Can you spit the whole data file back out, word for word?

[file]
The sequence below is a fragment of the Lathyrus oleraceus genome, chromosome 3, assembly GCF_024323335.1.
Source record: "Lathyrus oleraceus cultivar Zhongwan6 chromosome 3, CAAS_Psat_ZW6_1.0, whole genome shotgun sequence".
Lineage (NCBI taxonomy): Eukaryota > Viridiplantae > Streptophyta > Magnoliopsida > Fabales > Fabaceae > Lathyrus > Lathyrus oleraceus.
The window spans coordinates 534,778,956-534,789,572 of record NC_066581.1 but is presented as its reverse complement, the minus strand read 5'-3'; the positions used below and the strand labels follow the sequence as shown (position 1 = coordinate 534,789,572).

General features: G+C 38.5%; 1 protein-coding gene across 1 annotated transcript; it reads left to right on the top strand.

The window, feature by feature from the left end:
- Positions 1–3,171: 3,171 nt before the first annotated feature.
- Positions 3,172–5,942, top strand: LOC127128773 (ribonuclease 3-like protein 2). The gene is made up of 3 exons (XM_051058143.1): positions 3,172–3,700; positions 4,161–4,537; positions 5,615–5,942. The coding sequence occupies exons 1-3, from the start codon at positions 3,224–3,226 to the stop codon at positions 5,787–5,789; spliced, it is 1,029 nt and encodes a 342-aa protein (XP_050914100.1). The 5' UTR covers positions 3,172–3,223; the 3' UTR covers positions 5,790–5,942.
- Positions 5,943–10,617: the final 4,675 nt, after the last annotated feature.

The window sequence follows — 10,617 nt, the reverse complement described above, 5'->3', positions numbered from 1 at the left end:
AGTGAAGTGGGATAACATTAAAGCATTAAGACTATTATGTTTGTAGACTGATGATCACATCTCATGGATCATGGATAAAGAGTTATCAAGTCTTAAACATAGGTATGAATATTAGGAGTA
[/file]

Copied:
The sequence below is a fragment of the Lathyrus oleraceus genome, chromosome 3, assembly GCF_024323335.1.
Source record: "Lathyrus oleraceus cultivar Zhongwan6 chromosome 3, CAAS_Psat_ZW6_1.0, whole genome shotgun sequence".
Lineage (NCBI taxonomy): Eukaryota > Viridiplantae > Streptophyta > Magnoliopsida > Fabales > Fabaceae > Lathyrus > Lathyrus oleraceus.
The window spans coordinates 534,778,956-534,789,572 of record NC_066581.1 but is presented as its reverse complement, the minus strand read 5'-3'; the positions used below and the strand labels follow the sequence as shown (position 1 = coordinate 534,789,572).

General features: G+C 38.5%; 1 protein-coding gene across 1 annotated transcript; it reads left to right on the top strand.

The window, feature by feature from the left end:
- Positions 1–3,171: 3,171 nt before the first annotated feature.
- Positions 3,172–5,942, top strand: LOC127128773 (ribonuclease 3-like protein 2). The gene is made up of 3 exons (XM_051058143.1): positions 3,172–3,700; positions 4,161–4,537; positions 5,615–5,942. The coding sequence occupies exons 1-3, from the start codon at positions 3,224–3,226 to the stop codon at positions 5,787–5,789; spliced, it is 1,029 nt and encodes a 342-aa protein (XP_050914100.1). The 5' UTR covers positions 3,172–3,223; the 3' UTR covers positions 5,790–5,942.
- Positions 5,943–10,617: the final 4,675 nt, after the last annotated feature.

The window sequence follows — 10,617 nt, the reverse complement described above, 5'->3', positions numbered from 1 at the left end:
AGTGAAGTGGGATAACATTAAAGCATTAAGACTATTATGTTTGTAGACTGATGATCACATCTCATGGATCATGGATAAAGAGTTATCAAGTCTTAAACATAGGTATGAATATTAGGAGTA